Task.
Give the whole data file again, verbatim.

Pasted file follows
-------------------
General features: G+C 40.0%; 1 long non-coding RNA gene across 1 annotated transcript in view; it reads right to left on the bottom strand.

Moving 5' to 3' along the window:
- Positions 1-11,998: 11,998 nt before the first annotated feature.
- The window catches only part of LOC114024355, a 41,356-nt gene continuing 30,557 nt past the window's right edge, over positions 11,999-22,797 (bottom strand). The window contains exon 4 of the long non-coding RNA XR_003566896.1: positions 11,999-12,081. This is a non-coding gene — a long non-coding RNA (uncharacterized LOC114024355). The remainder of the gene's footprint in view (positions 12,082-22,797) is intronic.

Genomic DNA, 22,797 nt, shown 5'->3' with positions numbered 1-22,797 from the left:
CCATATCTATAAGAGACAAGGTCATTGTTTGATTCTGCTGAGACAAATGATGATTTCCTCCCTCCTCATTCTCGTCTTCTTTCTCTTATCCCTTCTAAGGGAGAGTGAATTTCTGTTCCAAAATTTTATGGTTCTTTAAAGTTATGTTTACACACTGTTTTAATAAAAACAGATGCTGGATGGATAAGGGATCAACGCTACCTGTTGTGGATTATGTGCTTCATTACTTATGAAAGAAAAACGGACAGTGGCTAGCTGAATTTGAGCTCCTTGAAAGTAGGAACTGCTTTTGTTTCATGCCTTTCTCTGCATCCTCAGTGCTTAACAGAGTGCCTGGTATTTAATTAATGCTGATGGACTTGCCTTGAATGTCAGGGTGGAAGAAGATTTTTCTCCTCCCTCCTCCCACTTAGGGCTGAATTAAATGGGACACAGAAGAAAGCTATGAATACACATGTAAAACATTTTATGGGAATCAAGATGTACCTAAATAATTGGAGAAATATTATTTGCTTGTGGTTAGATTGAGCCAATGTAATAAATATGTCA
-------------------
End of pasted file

General features: G+C 40.0%; 1 long non-coding RNA gene across 1 annotated transcript in view; it reads right to left on the bottom strand.

Moving 5' to 3' along the window:
- Positions 1-11,998: 11,998 nt before the first annotated feature.
- The window catches only part of LOC114024355, a 41,356-nt gene continuing 30,557 nt past the window's right edge, over positions 11,999-22,797 (bottom strand). The window contains exon 4 of the long non-coding RNA XR_003566896.1: positions 11,999-12,081. This is a non-coding gene — a long non-coding RNA (uncharacterized LOC114024355). The remainder of the gene's footprint in view (positions 12,082-22,797) is intronic.

Genomic DNA, 22,797 nt, shown 5'->3' with positions numbered 1-22,797 from the left:
CCATATCTATAAGAGACAAGGTCATTGTTTGATTCTGCTGAGACAAATGATGATTTCCTCCCTCCTCATTCTCGTCTTCTTTCTCTTATCCCTTCTAAGGGAGAGTGAATTTCTGTTCCAAAATTTTATGGTTCTTTAAAGTTATGTTTACACACTGTTTTAATAAAAACAGATGCTGGATGGATAAGGGATCAACGCTACCTGTTGTGGATTATGTGCTTCATTACTTATGAAAGAAAAACGGACAGTGGCTAGCTGAATTTGAGCTCCTTGAAAGTAGGAACTGCTTTTGTTTCATGCCTTTCTCTGCATCCTCAGTGCTTAACAGAGTGCCTGGTATTTAATTAATGCTGATGGACTTGCCTTGAATGTCAGGGTGGAAGAAGATTTTTCTCCTCCCTCCTCCCACTTAGGGCTGAATTAAATGGGACACAGAAGAAAGCTATGAATACACATGTAAAACATTTTATGGGAATCAAGATGTACCTAAATAATTGGAGAAATATTATTTGCTTGTGGTTAGATTGAGCCAATGTAATAAATATGTCA